It is likely that no one has ever whispered, in the manner ofBergman to Bogie, "We will always have Frankfurt." The city on the Main River is the financial center of Germany and the birthplace of Goethe, but it is infamously stodgy and bourgeois. So when Villa Kennedy opened last year on the Main's south bank, Frankfurt received a muchneeded infusion of pizzazz.
Chic, sleek, and loaded with sex appeal, Villa Kennedy is more reminiscent of London than Frankfurt, which stands to reason considering that its creator, Sir Rocco Forte, is British. For Forte, a flamboyant 61-year-old triathlete and former actor, the Frankfurt property is the latest in his namesake company's growing arsenal of hotels (currently 11) across Europe. Each of Forte's properties has a distinct character, but at Villa Kennedy (so named because President Kennedy's motorcade once rolled down the hotel's street, which later was rechristened Kennedyallee) he plays off of expectations.
Set within a massive, neoclassic mansion with crenellated stone walls and towers and turrets, Villa KeI111edy appears from the outside to be a bastion . of bargerlich convention and propriety. Once inside, however, the mood changes from 19th-century staid to 21st-century sophisticated. Plunp easy chairs and sofas in hues of plum and charcoal line the hotel's minimalist lobby and corridors. The monochrome patterns give way to multicolored stripes and hot pink spots in JFK's, the hotel's bar and lounge, where 80 euros buy you a martini made with Louis XIII Cognac and 40-year-old port.
Forte's fashion consciousness reaches critical mass in the guest rooms, most notably in the 3,500- square-foot Georg Speyer Suite. You enter the suite on a limestone floor and proceed down a hall appointed with stone urn lamps, a mobile pendant light by Paul Verburg, abstract art by Peregrina, and a 1940s wardrobe. In the living room, you fmd sofas by Martin Brudnizki, a Bechstein grand piano, a wall light by Serge Mouille, and a 1960s black slate and oak coffee table.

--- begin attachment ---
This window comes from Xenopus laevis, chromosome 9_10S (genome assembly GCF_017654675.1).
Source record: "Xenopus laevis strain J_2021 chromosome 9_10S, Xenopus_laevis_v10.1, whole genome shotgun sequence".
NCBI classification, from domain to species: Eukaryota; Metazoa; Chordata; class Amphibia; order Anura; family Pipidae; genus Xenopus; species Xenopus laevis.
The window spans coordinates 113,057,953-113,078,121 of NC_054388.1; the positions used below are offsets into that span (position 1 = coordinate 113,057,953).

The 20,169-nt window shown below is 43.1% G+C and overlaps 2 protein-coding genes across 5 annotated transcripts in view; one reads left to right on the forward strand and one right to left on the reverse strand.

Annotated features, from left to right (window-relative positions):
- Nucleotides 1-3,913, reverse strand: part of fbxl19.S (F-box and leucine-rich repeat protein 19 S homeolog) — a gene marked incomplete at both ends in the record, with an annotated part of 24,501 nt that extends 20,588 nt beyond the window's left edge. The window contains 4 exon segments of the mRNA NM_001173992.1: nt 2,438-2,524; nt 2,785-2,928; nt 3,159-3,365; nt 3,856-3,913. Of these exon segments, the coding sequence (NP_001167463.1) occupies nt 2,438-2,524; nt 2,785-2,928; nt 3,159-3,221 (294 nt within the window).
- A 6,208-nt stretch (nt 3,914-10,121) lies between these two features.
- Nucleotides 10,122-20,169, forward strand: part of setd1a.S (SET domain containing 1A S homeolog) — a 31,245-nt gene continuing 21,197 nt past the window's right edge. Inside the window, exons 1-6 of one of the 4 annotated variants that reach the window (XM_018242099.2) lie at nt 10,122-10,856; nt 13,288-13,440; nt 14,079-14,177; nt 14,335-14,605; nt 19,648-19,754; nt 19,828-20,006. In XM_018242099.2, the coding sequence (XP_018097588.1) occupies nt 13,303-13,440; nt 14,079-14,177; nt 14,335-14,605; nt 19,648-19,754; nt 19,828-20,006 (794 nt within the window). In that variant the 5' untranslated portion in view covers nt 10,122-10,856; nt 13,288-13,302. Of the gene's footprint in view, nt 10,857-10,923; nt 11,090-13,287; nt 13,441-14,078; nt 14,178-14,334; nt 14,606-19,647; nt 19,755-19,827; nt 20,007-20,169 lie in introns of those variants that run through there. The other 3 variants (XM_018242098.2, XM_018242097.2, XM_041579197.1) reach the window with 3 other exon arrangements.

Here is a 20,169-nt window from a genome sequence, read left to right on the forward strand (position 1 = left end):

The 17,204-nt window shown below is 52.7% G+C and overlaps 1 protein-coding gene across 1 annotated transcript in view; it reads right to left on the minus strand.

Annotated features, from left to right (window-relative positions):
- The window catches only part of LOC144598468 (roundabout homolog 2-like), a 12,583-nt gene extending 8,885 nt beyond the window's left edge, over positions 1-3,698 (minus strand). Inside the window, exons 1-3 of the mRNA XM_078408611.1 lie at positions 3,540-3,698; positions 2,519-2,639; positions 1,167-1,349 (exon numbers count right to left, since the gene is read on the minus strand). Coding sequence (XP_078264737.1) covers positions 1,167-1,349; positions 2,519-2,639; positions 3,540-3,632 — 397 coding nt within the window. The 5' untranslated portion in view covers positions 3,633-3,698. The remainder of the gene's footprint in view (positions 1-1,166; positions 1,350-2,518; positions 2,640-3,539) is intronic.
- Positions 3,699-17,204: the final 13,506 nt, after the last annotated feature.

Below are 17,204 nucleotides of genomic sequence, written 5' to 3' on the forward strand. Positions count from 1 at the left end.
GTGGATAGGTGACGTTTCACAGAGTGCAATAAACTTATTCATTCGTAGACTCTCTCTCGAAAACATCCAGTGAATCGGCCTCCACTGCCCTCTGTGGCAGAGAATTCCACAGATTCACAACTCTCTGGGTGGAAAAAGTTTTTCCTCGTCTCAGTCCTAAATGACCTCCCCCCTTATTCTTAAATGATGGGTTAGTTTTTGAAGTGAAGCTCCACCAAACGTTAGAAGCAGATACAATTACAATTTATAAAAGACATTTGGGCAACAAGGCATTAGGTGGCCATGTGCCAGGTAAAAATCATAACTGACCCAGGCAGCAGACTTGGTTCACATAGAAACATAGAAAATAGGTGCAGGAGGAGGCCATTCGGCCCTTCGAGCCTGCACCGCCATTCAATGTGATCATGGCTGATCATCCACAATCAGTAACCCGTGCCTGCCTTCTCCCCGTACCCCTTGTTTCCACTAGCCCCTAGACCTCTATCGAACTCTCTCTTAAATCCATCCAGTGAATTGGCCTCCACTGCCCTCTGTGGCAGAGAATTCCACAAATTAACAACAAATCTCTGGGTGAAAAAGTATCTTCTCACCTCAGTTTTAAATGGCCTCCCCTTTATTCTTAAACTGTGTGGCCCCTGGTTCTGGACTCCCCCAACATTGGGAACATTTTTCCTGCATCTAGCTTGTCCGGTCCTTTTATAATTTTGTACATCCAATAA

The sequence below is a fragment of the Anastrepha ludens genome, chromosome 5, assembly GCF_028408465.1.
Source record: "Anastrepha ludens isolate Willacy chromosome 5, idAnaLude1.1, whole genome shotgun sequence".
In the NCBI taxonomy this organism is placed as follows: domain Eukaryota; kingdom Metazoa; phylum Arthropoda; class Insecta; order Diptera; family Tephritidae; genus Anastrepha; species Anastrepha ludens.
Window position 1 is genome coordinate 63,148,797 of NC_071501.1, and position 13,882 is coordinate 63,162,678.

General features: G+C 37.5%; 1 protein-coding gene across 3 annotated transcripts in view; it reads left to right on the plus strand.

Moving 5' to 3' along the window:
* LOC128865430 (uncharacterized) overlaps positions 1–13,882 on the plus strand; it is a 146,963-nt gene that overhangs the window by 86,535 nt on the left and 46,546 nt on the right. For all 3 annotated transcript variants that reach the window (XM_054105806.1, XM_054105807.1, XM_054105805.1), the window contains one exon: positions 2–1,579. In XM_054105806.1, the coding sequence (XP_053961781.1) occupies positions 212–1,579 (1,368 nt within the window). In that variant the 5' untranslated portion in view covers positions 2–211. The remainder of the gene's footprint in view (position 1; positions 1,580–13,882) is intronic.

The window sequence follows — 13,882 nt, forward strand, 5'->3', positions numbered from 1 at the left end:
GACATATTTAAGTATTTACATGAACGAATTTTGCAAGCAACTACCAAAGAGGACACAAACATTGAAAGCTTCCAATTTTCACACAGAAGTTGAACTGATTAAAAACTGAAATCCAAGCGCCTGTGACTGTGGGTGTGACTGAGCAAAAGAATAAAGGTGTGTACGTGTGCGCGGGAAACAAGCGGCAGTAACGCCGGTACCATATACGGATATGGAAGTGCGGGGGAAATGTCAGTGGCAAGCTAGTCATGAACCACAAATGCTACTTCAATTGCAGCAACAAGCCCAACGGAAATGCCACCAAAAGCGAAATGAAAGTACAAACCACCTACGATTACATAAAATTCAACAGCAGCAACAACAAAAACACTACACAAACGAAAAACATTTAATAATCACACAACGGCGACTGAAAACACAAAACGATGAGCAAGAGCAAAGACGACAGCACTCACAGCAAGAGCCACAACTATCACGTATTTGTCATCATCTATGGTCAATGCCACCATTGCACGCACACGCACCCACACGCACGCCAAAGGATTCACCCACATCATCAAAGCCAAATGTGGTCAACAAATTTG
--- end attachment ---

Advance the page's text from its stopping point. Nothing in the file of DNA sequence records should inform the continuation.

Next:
Ultimately, of course, the success of Sir Rooco's hotel is based not on how many designer work;~ he can cram into the space, but rather on the clientele Villa Kennedy attracts. It is too soon to gauge whether the hotel will be a smash among Frankfurt's beautiful people. However, as the crowd at the bar during a recent visit indicated, they do at least exist.
Villa Kennedy, +49.69.717.120, 888.667.9477, www.roccofortecollection.com
Near the restaurants, bars, museums, and shops of the Sachsenhausen residential
area, off the Main River's south bank.
The hotel describes the contemporary yet comfortable interiors of its 134 rooms and 29 suites as "rninimalist deluxe."
Nine meeting rooms and the Konrad Adenauer Ballroom, which accommodates as many as 270 people. The hotel's spa includes an indoor pool, a Turkish steam room, a yoga and Pilates studio, a gym, and eight treatment rooms.
The hotel's restaurant, Gusto, is a handsome study in gray monochrome banquettes and columns lit by modernistic wall sconces. Chef Dario Cammarata and the cuisine are Italian, and the attire is smart casual.
Visit Schloss Johannisburg in the nearby Rheingau wine region for a private Riesling tasting in the estate's historic cellar, which contains casks dating to the 18th century.
From $730 for a standard room to $5,990 for the Georg Speyer Suite.